Encyclopedia of Anti-Revisionism On-Line

Workers Communist Party (Marxist-Leninist)

Report on the Party’s Work in a Big Plant

By Gabrielle Emond

First Published: October, No. 9, Autumn 1980
Transcription, Editing and Markup: Malcolm and Paul Saba
Copyright: This work is in the Public Domain under the Creative Commons Common Deed. You can freely copy, distribute and display this work; as well as make derivative and commercial works. Please credit the Encyclopedia of Anti-Revisionism On-Line as your source, include the url to this work, and note any of the transcribers, editors & proofreaders above.

The cells are the foundation of the Party. Their activity is crucially important. They must be strong and dynamic. They do the Party’s mass work, they spread its line among the masses, in mass action. They supply the Central Committee with information on the mass movement and how it follows the WCP’s line and political proposals... Finally, it is these cells which recruit new members and ensure their ideological and political training. For all these reasons, cells play a key role in the development of the Party and its political line.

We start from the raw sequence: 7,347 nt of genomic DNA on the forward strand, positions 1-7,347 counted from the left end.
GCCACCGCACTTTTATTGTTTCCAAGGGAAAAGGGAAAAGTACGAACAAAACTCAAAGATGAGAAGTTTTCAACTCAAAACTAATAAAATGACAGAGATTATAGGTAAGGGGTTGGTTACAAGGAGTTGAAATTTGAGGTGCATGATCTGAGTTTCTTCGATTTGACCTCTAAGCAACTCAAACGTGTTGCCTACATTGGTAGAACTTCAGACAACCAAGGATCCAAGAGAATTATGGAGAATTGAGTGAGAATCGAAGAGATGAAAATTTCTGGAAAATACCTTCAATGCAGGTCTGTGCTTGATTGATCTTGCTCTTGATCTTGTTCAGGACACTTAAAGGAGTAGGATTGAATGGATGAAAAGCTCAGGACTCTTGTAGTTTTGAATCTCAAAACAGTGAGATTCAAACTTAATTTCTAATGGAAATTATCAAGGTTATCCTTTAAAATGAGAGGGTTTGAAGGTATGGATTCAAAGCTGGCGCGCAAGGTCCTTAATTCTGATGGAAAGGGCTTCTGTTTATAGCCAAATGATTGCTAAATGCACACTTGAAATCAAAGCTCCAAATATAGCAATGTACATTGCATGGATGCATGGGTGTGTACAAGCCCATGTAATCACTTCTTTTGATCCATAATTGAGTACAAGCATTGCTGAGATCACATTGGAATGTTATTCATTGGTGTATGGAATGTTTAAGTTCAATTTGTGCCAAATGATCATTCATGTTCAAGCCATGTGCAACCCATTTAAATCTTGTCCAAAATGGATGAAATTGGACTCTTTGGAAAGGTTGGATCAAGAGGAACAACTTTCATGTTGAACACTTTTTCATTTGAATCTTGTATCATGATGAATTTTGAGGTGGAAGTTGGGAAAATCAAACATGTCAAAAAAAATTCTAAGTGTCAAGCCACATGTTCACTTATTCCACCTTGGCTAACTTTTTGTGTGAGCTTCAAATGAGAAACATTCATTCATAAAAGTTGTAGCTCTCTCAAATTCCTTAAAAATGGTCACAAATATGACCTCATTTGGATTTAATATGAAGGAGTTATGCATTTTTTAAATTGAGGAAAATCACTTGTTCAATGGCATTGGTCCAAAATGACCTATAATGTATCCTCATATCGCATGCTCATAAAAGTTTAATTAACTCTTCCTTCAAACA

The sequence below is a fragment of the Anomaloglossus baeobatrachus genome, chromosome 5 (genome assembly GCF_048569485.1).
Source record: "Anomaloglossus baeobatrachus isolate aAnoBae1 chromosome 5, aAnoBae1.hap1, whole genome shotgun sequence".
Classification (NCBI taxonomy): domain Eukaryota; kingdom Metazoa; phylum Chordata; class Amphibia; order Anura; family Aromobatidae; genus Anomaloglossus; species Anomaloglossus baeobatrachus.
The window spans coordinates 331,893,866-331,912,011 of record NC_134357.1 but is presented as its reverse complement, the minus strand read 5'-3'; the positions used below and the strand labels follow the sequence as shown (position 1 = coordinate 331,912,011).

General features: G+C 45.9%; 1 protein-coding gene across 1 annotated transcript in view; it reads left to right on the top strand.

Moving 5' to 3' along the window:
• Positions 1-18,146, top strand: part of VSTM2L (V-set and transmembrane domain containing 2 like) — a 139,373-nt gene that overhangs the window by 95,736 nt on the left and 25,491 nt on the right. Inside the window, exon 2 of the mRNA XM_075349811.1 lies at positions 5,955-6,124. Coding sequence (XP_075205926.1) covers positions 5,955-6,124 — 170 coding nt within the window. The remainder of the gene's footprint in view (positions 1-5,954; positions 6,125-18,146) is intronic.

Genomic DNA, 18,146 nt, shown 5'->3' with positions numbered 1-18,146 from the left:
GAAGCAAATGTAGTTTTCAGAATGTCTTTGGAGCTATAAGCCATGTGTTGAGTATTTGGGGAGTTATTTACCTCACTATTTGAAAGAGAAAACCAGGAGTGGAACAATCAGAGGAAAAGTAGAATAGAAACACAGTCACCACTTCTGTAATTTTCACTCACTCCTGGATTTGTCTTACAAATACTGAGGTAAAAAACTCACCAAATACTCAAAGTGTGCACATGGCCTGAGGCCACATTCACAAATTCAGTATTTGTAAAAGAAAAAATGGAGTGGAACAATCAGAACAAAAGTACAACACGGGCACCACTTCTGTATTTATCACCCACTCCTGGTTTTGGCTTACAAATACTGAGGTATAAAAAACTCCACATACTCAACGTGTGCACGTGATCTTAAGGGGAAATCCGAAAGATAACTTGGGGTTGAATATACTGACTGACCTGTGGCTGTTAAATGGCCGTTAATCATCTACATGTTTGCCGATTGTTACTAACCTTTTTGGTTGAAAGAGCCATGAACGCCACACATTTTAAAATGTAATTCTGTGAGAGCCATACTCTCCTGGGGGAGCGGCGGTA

Program and Constitution of the WCP, page 181.

The Workers Communist Party has greatly developed across the country in the year since it was founded. Its growing influence and its links with an ever-larger number of Canadian workers are reflected in the pages of The Forge, in the numbers of people who come out to Party meetings, and in the encouraging results of the Party’s first country-wide election campaign during last February’s federal elections.

The Party’s cells, its basic organizations, have played the key role in the Party’s development over the past year. Without their work the WCP would have been unable to grow, recruit new members or widen its influence.